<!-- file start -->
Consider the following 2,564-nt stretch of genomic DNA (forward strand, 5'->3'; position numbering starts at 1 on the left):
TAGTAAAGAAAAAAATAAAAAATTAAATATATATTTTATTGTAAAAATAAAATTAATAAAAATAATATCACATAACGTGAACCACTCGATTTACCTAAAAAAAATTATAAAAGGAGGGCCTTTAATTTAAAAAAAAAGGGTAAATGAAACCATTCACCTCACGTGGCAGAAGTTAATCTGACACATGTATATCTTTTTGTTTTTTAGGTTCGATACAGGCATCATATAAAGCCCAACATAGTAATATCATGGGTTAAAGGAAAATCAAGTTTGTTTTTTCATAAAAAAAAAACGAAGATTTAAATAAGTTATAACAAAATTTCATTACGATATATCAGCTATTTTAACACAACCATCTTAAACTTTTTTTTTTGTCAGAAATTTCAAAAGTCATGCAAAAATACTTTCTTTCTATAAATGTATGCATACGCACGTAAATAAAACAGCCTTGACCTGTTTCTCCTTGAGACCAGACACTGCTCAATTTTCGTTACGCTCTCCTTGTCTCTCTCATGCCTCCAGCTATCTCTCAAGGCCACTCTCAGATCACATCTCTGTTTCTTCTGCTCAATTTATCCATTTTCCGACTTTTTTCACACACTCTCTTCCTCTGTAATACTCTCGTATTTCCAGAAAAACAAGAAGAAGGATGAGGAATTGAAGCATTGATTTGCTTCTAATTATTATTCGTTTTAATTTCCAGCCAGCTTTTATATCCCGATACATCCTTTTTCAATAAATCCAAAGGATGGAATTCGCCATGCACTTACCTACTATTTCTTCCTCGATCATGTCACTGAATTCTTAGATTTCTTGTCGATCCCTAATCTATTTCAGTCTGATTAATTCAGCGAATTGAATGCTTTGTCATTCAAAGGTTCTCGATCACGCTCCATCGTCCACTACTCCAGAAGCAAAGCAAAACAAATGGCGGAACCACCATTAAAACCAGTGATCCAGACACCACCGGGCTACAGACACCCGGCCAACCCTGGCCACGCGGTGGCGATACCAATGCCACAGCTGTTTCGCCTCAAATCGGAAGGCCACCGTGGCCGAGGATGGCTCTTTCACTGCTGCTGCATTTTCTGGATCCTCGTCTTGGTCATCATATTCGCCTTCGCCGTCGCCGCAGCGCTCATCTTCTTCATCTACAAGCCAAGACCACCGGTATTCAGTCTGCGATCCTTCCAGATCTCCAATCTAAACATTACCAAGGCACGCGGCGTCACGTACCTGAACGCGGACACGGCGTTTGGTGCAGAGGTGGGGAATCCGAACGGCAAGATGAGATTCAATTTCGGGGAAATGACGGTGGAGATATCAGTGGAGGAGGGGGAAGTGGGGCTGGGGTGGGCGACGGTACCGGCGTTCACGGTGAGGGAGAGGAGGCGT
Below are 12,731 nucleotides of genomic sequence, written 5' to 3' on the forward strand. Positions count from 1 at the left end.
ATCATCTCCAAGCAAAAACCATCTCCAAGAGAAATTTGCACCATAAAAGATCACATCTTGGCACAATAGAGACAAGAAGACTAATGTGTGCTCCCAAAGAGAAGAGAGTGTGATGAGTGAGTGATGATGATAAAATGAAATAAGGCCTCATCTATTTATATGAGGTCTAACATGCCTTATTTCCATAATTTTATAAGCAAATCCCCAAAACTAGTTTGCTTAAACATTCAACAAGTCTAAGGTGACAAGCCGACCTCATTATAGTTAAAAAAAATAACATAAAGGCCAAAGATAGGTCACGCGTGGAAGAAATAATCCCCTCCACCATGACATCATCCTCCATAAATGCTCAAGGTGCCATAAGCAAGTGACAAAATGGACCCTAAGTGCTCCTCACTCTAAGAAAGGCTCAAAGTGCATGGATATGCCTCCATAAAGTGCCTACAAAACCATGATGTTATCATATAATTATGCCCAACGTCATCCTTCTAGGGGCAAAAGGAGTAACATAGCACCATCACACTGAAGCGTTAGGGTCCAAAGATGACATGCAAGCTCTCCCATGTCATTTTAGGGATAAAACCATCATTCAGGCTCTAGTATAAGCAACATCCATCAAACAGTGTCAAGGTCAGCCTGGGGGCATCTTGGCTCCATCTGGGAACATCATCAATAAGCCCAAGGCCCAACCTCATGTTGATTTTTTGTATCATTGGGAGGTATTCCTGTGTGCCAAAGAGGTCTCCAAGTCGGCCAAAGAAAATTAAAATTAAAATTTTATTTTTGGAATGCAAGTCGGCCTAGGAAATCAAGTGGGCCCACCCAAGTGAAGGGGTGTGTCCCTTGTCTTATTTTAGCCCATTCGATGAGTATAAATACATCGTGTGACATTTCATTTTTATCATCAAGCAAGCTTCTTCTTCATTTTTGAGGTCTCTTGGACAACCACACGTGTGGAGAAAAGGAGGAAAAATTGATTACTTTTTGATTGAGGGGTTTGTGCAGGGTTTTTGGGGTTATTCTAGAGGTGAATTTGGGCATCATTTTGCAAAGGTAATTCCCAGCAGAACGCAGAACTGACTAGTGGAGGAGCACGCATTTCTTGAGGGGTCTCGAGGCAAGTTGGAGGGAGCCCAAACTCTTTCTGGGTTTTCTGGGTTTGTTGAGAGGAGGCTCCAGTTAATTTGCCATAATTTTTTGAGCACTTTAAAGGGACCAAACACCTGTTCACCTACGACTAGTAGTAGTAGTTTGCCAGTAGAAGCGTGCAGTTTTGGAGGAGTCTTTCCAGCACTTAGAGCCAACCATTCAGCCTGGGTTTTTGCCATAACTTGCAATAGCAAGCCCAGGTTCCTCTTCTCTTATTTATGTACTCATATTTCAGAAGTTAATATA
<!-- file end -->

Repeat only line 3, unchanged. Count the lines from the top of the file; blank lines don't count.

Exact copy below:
Below are 12,731 nucleotides of genomic sequence, written 5' to 3' on the forward strand. Positions count from 1 at the left end.